In Blackwater, you will find the largest trees in the New Forest including the Giant Sequoia, which can grow to be the largest trees on earth. Not exactly native to here, they were planted in the 1850s alongside the Rhinefield Ornamental Drive. The tall trees trail walk in the New Forest takes you along either side of the Drive.
Fun Fact: The tallest one in the world isn’t here, now that would be something, but the New Forest has got some of the tallest trees in England.
What I am going to do is give you 2 ways to walk the New Forest Tall Trees trail. The long way and the short way. The short way being the 1.5 mile loop which makes up the tall trees trail, and a 10 mile circular walk from Brockenhurst to the Blackwater and the tall trees.
Although the New Forest has quite good public transport for a National Park, the tall trees trail doesn’t. So you have 3 ways to access it, car, bike or on foot.
I did this walk to the tall trees trail from Brockenhurst, a very well connected village in the New Forest, so that’s what I will be talking to you about. If you are driving, then there is a car park right next to the start of the trail. I have provided logistics below for both the walks, and if you are planning to only walk the tall trees trail (not the long trail) then you will find detailed information about that section of the walk further down the page.
What was the walk along Tall Trees trail in the New Forest like?
This was my first walk on my second visit to the New Forest. The first time around, I discovered how muddy, marshy and wet the place is. It turns out I didn’t really know what wet was until this walk.
It had been raining for the whole week prior, getting the ground nice and ready for my arrival. There were sections of the trail that were completely flooded over, impossible to pass. As such, I had to make slight variations to my planned route.
NB: The tall trees trail was actually the driest section of the walk. So you will be safe there.
Interestingly, the tall trees trail section was my least favourite part of the walk. Not saying it was bad, just my least favourite part. I will explain all further down.
Tall Trees trail logistics (the short version)
- Start/Finish: Blackwater car park
- How to get there: The car park is on Rhinefield Ornamental Drive. If you take the A35 from Lyndhurst, there will be a turning on the left onto the drive. From Brockenhurst, you can follow the Rhinefield road which leads onto Rhinefield Ornamental Drive. You can see the exact location on the map below.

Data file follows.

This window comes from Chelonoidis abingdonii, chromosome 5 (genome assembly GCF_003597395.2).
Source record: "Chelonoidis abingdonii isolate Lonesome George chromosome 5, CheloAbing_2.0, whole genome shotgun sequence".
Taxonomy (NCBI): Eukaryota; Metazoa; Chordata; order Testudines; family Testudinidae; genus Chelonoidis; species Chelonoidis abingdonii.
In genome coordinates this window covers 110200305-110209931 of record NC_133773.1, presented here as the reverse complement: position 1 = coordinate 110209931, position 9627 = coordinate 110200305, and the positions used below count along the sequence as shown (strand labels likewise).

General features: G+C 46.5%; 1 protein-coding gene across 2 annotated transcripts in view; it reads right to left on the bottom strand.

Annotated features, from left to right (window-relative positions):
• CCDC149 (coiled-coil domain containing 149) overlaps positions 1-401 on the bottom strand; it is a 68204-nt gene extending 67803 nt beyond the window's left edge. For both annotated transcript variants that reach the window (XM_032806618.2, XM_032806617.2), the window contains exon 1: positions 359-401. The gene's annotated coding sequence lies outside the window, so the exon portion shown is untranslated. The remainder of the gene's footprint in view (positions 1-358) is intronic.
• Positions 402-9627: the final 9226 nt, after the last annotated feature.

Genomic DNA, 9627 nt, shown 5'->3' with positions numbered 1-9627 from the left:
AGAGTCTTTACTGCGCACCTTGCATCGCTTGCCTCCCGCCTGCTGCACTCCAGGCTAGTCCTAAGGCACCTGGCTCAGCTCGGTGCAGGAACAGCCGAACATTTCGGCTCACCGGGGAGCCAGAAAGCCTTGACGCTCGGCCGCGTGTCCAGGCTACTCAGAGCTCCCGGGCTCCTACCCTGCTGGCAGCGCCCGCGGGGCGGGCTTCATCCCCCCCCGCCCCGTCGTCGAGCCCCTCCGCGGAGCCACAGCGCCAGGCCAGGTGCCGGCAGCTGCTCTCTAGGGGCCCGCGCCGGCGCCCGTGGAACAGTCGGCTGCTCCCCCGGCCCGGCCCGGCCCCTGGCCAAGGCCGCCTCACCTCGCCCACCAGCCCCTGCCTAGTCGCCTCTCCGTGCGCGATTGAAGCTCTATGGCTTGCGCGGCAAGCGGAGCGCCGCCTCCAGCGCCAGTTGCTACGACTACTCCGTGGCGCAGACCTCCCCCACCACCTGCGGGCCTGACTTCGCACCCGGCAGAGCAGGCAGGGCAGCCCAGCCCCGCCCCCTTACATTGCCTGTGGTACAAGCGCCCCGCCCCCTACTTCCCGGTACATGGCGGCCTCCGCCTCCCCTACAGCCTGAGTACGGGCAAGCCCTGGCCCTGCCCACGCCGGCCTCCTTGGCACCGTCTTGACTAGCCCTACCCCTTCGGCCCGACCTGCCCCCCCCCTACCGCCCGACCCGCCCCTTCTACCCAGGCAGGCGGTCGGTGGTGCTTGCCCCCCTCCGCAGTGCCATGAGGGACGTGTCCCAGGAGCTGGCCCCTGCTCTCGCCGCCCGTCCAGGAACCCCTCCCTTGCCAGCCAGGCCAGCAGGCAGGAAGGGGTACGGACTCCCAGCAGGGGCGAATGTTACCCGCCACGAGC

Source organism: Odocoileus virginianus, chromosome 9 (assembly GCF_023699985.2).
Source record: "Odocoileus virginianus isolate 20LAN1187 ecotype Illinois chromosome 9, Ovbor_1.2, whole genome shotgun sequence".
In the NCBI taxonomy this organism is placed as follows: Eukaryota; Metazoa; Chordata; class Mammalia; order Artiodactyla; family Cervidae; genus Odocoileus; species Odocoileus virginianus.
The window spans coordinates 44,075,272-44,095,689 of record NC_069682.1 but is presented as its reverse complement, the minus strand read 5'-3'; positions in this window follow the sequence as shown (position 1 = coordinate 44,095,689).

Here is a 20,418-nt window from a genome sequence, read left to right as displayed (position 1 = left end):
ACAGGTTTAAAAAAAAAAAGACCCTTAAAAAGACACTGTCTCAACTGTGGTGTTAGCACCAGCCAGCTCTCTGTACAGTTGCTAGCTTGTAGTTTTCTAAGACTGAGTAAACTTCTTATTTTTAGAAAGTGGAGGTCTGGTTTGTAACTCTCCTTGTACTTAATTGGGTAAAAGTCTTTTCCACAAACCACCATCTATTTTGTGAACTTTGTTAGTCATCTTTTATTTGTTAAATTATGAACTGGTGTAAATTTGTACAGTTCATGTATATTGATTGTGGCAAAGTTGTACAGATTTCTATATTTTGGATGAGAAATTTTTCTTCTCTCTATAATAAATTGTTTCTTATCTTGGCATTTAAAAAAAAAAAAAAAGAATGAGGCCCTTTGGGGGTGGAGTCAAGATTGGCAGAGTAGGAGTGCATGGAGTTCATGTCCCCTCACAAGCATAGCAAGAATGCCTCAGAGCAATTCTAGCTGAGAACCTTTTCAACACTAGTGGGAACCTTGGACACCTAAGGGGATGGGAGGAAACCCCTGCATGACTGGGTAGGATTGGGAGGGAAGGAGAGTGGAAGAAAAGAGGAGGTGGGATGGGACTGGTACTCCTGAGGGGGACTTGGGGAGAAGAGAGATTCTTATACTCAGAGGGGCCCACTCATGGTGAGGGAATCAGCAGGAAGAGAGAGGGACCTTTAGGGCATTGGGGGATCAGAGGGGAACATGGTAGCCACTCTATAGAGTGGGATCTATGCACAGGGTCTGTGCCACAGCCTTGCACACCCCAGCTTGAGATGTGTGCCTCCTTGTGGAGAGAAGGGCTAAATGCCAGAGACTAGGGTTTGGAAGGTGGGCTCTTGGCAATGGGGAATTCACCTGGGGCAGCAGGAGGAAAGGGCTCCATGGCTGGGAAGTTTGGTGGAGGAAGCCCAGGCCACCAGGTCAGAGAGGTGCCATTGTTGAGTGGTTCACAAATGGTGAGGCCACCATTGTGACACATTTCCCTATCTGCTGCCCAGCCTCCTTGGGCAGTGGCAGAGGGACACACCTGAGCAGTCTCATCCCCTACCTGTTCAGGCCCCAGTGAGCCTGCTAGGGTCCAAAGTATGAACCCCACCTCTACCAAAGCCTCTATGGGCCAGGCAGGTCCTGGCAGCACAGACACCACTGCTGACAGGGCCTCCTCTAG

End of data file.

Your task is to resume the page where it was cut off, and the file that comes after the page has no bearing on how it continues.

- Distance: 1.5 miles
- Time: 30min(ish)
- Terrain: Dirt and gravel
- Difficulty: Easy
Map for the Tall Trees trail in the New Forest
The Tall trees trail is the section in the little box.
Tall Trees trail logistics (Long version – Brockenhurst to Blackwater walk)
- Start/Finish: Brockenhurst
- How to get there: Brockenhurst has a train station. Direct trains go from London Waterloo to Brockenhurst in just over 1.5h (or from London Paddington with 1 change), Lymington in 8 min and Southampton in 15min give or take a few minutes. (NB. The journey time from London Waterloo can vary, and some trains take just over 2 hours. So make sure to pick the fast train).
- Distance: 10 miles
- Time: 4h
- Terrain: Lots of big puddles, dirt trail, gravel trail, marshy trails.
- Elevation: Highest point 242ft. Total gain 850ft. It doesn’t feel too hilly though
- Difficulty: Easy/medium (medium because of the terrain)
- Season: I walked this during winter after lots of rain.
Map for the the Tall Trees trail (Long version – Brockenhurst to Blackwater walk)
Click on the box in the corner to open in your Google maps. If using AllTrails, click on the trail name. You will need to download the app to use it.
More walking ideas near the Tall Trees trail and in New Forest will be at the end, with a link to the full guides.
How To Walk To The Tall Trees Trail From Brockenhurst To Blackwater In The New Forest
I had read about the tall trees trail in the New Forest, and without a car, my plan was to walk there. It didn’t look too far from where I was staying (Brockenhurst), so I planned out a circular walk to get to the tall trees and back. The start of the walk would be diagonal across a marshy field. This same field which had destroyed my shoes on the walk I did from Brockenhurst to Lyndhurst.
This time I had my hiking boots on, although, I haven’t quite figured them out. They are supposed to be waterproof, but from my experience, that isn’t always the case. It’s a bit odd actually. I have walked through puddles of water in them without getting my feet wet, yet there are times when there is only a small amount of wet on a walk, and water somehow gets in.
So I went into the start of the walk fully expecting to get wet feet. What I was actually met with was a big surprise. There is a diagonal trail through the field, which is actually a proper dirt trail.
I had to laugh. If only I had known this was here the last time I walked across this field, I could have saved myself a lot of bother.
I was photographing this pony when he (or she) clocked me and came over to say hi.
Anyway, I made my way along this lovely dry(ish) trail. There were a few sections with puddles of water, but they were easily avoidable. I thought about how I might just come out of this walk with dry feet.
Well, this section of the walk was lulling me into a false sense of security.